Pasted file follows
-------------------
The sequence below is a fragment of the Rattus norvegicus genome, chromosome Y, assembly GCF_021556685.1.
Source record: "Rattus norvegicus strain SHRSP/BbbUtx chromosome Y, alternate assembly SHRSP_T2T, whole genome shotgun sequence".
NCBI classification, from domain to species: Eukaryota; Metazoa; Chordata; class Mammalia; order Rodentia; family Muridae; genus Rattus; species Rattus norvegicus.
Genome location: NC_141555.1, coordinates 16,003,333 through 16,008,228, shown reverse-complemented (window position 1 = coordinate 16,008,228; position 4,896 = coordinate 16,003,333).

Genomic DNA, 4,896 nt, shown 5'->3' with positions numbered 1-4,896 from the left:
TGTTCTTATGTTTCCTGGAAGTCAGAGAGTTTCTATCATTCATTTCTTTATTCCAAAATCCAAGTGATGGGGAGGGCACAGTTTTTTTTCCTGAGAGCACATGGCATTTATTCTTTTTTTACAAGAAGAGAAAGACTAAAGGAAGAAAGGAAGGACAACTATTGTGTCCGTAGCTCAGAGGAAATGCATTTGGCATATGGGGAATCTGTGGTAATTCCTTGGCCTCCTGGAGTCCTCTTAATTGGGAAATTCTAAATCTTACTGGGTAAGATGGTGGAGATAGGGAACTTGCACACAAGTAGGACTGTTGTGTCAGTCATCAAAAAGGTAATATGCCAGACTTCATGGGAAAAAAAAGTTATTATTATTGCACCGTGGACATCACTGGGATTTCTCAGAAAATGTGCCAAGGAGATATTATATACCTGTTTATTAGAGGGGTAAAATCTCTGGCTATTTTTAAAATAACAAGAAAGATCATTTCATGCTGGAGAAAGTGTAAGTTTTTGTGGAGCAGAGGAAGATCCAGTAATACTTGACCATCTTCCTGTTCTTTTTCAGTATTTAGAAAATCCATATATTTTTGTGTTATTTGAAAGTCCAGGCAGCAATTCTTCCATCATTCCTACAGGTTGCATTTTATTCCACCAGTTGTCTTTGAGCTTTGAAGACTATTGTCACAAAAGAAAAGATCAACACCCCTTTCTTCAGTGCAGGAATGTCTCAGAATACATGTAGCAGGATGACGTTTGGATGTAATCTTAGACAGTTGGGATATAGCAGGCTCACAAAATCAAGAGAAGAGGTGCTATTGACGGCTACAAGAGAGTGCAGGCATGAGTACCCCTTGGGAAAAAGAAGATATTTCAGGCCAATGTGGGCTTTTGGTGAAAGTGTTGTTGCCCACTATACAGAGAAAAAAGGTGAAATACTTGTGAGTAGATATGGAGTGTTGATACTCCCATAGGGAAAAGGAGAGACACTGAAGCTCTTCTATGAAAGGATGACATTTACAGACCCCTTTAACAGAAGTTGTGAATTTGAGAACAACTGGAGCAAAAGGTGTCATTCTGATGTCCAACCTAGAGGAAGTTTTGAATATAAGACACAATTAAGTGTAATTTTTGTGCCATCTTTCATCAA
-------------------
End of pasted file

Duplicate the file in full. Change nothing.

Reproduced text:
The sequence below is a fragment of the Rattus norvegicus genome, chromosome Y, assembly GCF_021556685.1.
Source record: "Rattus norvegicus strain SHRSP/BbbUtx chromosome Y, alternate assembly SHRSP_T2T, whole genome shotgun sequence".
NCBI classification, from domain to species: Eukaryota; Metazoa; Chordata; class Mammalia; order Rodentia; family Muridae; genus Rattus; species Rattus norvegicus.
Genome location: NC_141555.1, coordinates 16,003,333 through 16,008,228, shown reverse-complemented (window position 1 = coordinate 16,008,228; position 4,896 = coordinate 16,003,333).

Genomic DNA, 4,896 nt, shown 5'->3' with positions numbered 1-4,896 from the left:
TGTTCTTATGTTTCCTGGAAGTCAGAGAGTTTCTATCATTCATTTCTTTATTCCAAAATCCAAGTGATGGGGAGGGCACAGTTTTTTTTCCTGAGAGCACATGGCATTTATTCTTTTTTTACAAGAAGAGAAAGACTAAAGGAAGAAAGGAAGGACAACTATTGTGTCCGTAGCTCAGAGGAAATGCATTTGGCATATGGGGAATCTGTGGTAATTCCTTGGCCTCCTGGAGTCCTCTTAATTGGGAAATTCTAAATCTTACTGGGTAAGATGGTGGAGATAGGGAACTTGCACACAAGTAGGACTGTTGTGTCAGTCATCAAAAAGGTAATATGCCAGACTTCATGGGAAAAAAAAGTTATTATTATTGCACCGTGGACATCACTGGGATTTCTCAGAAAATGTGCCAAGGAGATATTATATACCTGTTTATTAGAGGGGTAAAATCTCTGGCTATTTTTAAAATAACAAGAAAGATCATTTCATGCTGGAGAAAGTGTAAGTTTTTGTGGAGCAGAGGAAGATCCAGTAATACTTGACCATCTTCCTGTTCTTTTTCAGTATTTAGAAAATCCATATATTTTTGTGTTATTTGAAAGTCCAGGCAGCAATTCTTCCATCATTCCTACAGGTTGCATTTTATTCCACCAGTTGTCTTTGAGCTTTGAAGACTATTGTCACAAAAGAAAAGATCAACACCCCTTTCTTCAGTGCAGGAATGTCTCAGAATACATGTAGCAGGATGACGTTTGGATGTAATCTTAGACAGTTGGGATATAGCAGGCTCACAAAATCAAGAGAAGAGGTGCTATTGACGGCTACAAGAGAGTGCAGGCATGAGTACCCCTTGGGAAAAAGAAGATATTTCAGGCCAATGTGGGCTTTTGGTGAAAGTGTTGTTGCCCACTATACAGAGAAAAAAGGTGAAATACTTGTGAGTAGATATGGAGTGTTGATACTCCCATAGGGAAAAGGAGAGACACTGAAGCTCTTCTATGAAAGGATGACATTTACAGACCCCTTTAACAGAAGTTGTGAATTTGAGAACAACTGGAGCAAAAGGTGTCATTCTGATGTCCAACCTAGAGGAAGTTTTGAATATAAGACACAATTAAGTGTAATTTTTGTGCCATCTTTCATCAA